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Planned Giving – Honouring a Past Love

May 1, 2024

Article was originally published in Victoria Times Colonist on May 1, 2024.

“Don’t cry because it’s over; smile because it happened.”

Diane Scott found this sentiment scrawled on a post-it note in her late partner Shelley Deglan’s handwriting shortly after she ended her cancer journey via a medically assisted death.

The fact that Shelley was thinking ahead to when she knew Diane would be struggling was typical of their 38-year relationship. Her compassion for others was the reason she and Diane included the BC Cancer Foundation in their will — and why Diane is continuing with a planned legacy gift in her honour.

“Some people throw a huge celebration of life. That’s not me. And it wasn’t Shelley. We’re introverted types that don’t want a big splash or party.” At Shelley’s request, instead of a service, Diane set up a memorial fund that has raised more than $22,000 for the BC Cancer Foundation.

“Shelley celebrated life by living it,” she says, which included leaving a career in management at London Drugs to start her own garden business, as she was “truly happiest with her hands in the earth,” and to craft beautiful, beaded jewelry which she sold in galleries.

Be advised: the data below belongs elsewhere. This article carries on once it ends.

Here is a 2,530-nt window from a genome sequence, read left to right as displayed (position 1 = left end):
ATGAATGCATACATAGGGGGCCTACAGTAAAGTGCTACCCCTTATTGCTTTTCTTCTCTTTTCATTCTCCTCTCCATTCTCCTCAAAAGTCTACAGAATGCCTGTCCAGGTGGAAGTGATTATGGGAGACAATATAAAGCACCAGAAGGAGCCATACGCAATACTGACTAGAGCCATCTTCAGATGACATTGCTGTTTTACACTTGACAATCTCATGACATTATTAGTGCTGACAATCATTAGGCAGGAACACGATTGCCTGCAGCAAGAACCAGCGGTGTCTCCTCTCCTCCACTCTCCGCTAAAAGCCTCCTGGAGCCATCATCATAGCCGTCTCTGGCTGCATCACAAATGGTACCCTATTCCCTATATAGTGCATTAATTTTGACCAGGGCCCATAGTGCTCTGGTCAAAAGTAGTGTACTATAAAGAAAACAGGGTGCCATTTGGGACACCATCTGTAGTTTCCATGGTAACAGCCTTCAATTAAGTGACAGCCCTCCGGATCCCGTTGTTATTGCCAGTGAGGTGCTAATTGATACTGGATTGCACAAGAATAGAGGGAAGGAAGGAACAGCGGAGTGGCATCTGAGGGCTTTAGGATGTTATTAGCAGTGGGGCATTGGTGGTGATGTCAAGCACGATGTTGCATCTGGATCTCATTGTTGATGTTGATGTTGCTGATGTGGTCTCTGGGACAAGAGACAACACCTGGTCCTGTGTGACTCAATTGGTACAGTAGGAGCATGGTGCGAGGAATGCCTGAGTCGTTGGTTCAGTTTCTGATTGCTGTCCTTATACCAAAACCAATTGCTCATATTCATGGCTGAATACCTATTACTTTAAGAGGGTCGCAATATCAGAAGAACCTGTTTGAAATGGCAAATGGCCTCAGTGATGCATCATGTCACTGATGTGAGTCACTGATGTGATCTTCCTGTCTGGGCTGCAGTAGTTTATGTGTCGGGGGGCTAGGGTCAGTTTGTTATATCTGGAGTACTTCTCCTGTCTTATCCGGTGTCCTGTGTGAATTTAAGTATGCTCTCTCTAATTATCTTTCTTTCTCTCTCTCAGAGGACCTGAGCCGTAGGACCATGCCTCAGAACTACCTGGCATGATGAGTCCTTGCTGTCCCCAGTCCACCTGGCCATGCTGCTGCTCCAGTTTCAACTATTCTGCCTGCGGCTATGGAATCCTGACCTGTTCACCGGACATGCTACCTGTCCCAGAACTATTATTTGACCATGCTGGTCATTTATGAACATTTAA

After Shelley overcame endometrial cancer in 2015, the couple moved to Victoria, where they enjoyed retired life on the Island. Until September 2018, when Shelley faced a second aggressive diagnosis of metastatic gallbladder cancer, and was given months to live.

Ten days after the news that left them “gobsmacked,” Shelley started palliative chemotherapy at BC Cancer – Victoria to help ease her incredible discomfort. “It improved her quality of life. From the first treatment she felt better because it shrunk the tumour enough that she could start eating again.”

After treatment, Shelley felt well enough, and was determined despite the risk, to take a trip to their beloved Palm Springs.

“It was perfect. It was sunny every day. It had rained so there was a desert bloom. We did some hikes including Shelley’s favourite way up on this ridge. She got a tan and had colour back in her face.”

When they got home, Shelley’s health steadily declined until she decided to leave on her own terms.

“She was fearless, always willing to try new things. Frugal but willing to spend big on important stuff,” says Diane, and we both believed research in genetic testing for personalized cancer care was worth investing in.

“I had hoped to spend our money with her,” says Diane, of their trips to 69 countries and their shared love of the theatre — but since that’s not possible a gift in her will to the BC Cancer Foundation to improve outcomes for others facing cancer is one last thing they can do together.

“Shelley is still with me in my head and in my heart. It’s a way of honouring her. With someone you love, you never want them to be forgotten.”

To learn more about leaving a legacy gift to the BC Cancer Foundation, we welcome you or your advisor to contact Jordan McClymont at 250.415.1888 or jordan.mcclymont@bccancer.bc.ca or visit bccancerfoundation.com/LegacyGiving